• Service Delivery Indicators (SDI), a program that has systematized the collection of user-friendly school-level indicators in Africa and elsewhere over the past decade.
  • Teach, the new open-source teacher observation tool that is already being used in dozens of countries.
  • MELQO, a joint project of the Brookings Institution, UNESCO, UNICEF, and the World Bank to develop an instrument that provides governments with the necessary tools to measure child development and learning as well as the quality of early childhood education.
  • Development World Management Surveys, which offer systematic tools for studying the quality of management.
  • Bureaucracy Lab surveys, which provide new insights on attitudes of civil servants.
  • SABER initiative, which measures the quality of education policy frameworks.

All of these provide valuable information, but the problem is that they’re usually applied individually, and no country has applied all of them.  Doing so would be expensive and logistically challenging.  As a result, policymakers end up being able to see only one segment of the system—just part of the elephant, to use the old metaphor. 

The GEPD streamlines all these tools and combines them into one set of survey instruments. By doing this, the GEPD gives policymakers a bird’s-eye view of where the key barriers to learning are in a system, and thus entry points where both action and more in-depth analysis could pay off. For example, in Jordan and Peru, the GEPD’s assessment of the cognitive and socioemotional skills of 1st graders indicates that children get too little preparation before primary school and that this in turn correlates significantly with variation in learning outcomes across schools.  To get more insights into this issue, policymakers could use the MELQO or other early child development measurement instruments to do much more in-depth, larger-sample analysis of 3- to 5-year-olds, of the determinants of ECD outcomes and programs and how they can improve school readiness.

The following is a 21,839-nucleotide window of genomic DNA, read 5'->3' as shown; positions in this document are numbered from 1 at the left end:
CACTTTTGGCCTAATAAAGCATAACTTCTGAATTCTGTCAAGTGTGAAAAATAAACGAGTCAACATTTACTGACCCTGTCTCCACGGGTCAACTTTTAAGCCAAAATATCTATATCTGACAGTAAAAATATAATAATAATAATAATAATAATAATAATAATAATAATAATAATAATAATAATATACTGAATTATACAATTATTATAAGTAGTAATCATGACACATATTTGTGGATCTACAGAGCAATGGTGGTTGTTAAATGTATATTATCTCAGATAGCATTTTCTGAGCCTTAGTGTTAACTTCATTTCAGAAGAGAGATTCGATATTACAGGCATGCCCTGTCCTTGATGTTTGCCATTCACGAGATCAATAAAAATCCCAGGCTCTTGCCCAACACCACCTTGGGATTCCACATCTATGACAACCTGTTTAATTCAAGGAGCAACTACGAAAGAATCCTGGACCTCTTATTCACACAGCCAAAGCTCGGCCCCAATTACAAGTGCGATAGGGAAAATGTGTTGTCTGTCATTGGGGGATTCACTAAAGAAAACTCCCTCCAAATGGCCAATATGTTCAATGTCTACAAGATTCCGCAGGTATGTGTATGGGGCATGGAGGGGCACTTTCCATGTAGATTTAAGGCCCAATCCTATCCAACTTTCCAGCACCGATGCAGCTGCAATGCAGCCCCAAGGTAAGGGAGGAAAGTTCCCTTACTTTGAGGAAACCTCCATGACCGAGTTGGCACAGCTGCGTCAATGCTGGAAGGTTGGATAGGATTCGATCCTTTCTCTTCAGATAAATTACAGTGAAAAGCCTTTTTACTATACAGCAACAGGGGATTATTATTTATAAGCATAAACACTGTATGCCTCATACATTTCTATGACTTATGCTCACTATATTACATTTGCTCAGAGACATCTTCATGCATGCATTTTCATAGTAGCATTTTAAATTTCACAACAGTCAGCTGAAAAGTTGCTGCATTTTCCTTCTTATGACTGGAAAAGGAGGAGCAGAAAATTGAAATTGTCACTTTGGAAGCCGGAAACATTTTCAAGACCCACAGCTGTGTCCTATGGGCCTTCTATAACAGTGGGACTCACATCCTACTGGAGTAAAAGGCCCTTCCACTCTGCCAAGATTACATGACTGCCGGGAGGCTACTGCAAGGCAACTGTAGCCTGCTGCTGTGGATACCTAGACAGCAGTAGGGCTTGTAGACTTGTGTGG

In addition to taking a comprehensive approach, the GEPD incorporates the latest research on education. Concepts such as growth mindset, coaching, school leadership, socioemotional skills of teachers and students, integration of EdTech into the curriculum, and policy coherence, among others, are captured in the GEPD. In areas where further research is needed, like the impact of socioeconomic factors in the school or the assessment of curriculum quality, the GEPD is working to push the knowledge frontier with measurement innovations. Finally, while filling important data gaps to support evidence-informed policies, the project also has the broader ambition to help countries build and improve their own data collection and monitoring systems.

As we’ll describe in a follow-up post, the GEPD is already collecting and presenting data from representative samples of students, teachers, principals, and public officials, together with analysis of policies, in several countries across three regions, starting with pioneer countries Peru, Jordan, and Rwanda. In our follow-up post, we’ll share some of the findings from this first group of countries. 


Omar Arias

Deputy Chief Economist

Halsey Rogers

Lead Economist, Education Global Practice